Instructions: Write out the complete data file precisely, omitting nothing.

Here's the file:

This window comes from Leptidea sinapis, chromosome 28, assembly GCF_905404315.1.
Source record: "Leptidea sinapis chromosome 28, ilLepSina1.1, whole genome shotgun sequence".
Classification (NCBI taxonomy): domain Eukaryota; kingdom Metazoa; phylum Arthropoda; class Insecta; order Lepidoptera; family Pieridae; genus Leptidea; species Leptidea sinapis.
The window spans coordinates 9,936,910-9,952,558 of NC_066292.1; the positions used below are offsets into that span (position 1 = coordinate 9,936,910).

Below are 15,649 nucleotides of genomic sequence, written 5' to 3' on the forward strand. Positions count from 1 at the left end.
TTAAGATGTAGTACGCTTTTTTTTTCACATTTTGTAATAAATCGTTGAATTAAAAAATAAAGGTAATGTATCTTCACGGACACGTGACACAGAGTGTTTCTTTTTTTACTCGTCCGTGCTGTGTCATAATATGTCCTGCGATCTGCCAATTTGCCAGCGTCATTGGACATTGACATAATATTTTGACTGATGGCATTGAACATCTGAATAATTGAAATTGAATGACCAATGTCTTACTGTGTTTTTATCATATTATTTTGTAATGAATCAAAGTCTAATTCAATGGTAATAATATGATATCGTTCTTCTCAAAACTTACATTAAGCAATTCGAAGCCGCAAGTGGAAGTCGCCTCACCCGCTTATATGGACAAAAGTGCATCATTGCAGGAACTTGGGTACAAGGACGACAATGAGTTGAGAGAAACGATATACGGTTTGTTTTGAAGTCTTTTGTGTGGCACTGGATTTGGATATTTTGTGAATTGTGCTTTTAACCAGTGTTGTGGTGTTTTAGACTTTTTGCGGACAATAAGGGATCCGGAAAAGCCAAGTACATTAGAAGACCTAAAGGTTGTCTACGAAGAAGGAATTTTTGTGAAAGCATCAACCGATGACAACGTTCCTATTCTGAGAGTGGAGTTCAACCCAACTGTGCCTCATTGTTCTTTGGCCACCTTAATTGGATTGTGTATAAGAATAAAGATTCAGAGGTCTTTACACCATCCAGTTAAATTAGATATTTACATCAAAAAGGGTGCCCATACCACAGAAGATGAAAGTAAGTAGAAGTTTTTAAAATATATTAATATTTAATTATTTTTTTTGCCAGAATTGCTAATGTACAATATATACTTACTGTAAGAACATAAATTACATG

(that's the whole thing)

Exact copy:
This window comes from Leptidea sinapis, chromosome 28, assembly GCF_905404315.1.
Source record: "Leptidea sinapis chromosome 28, ilLepSina1.1, whole genome shotgun sequence".
Classification (NCBI taxonomy): domain Eukaryota; kingdom Metazoa; phylum Arthropoda; class Insecta; order Lepidoptera; family Pieridae; genus Leptidea; species Leptidea sinapis.
The window spans coordinates 9,936,910-9,952,558 of NC_066292.1; the positions used below are offsets into that span (position 1 = coordinate 9,936,910).

Below are 15,649 nucleotides of genomic sequence, written 5' to 3' on the forward strand. Positions count from 1 at the left end.
TTAAGATGTAGTACGCTTTTTTTTTCACATTTTGTAATAAATCGTTGAATTAAAAAATAAAGGTAATGTATCTTCACGGACACGTGACACAGAGTGTTTCTTTTTTTACTCGTCCGTGCTGTGTCATAATATGTCCTGCGATCTGCCAATTTGCCAGCGTCATTGGACATTGACATAATATTTTGACTGATGGCATTGAACATCTGAATAATTGAAATTGAATGACCAATGTCTTACTGTGTTTTTATCATATTATTTTGTAATGAATCAAAGTCTAATTCAATGGTAATAATATGATATCGTTCTTCTCAAAACTTACATTAAGCAATTCGAAGCCGCAAGTGGAAGTCGCCTCACCCGCTTATATGGACAAAAGTGCATCATTGCAGGAACTTGGGTACAAGGACGACAATGAGTTGAGAGAAACGATATACGGTTTGTTTTGAAGTCTTTTGTGTGGCACTGGATTTGGATATTTTGTGAATTGTGCTTTTAACCAGTGTTGTGGTGTTTTAGACTTTTTGCGGACAATAAGGGATCCGGAAAAGCCAAGTACATTAGAAGACCTAAAGGTTGTCTACGAAGAAGGAATTTTTGTGAAAGCATCAACCGATGACAACGTTCCTATTCTGAGAGTGGAGTTCAACCCAACTGTGCCTCATTGTTCTTTGGCCACCTTAATTGGATTGTGTATAAGAATAAAGATTCAGAGGTCTTTACACCATCCAGTTAAATTAGATATTTACATCAAAAAGGGTGCCCATACCACAGAAGATGAAAGTAAGTAGAAGTTTTTAAAATATATTAATATTTAATTATTTTTTTTGCCAGAATTGCTAATGTACAATATATACTTACTGTAAGAACATAAATTACATG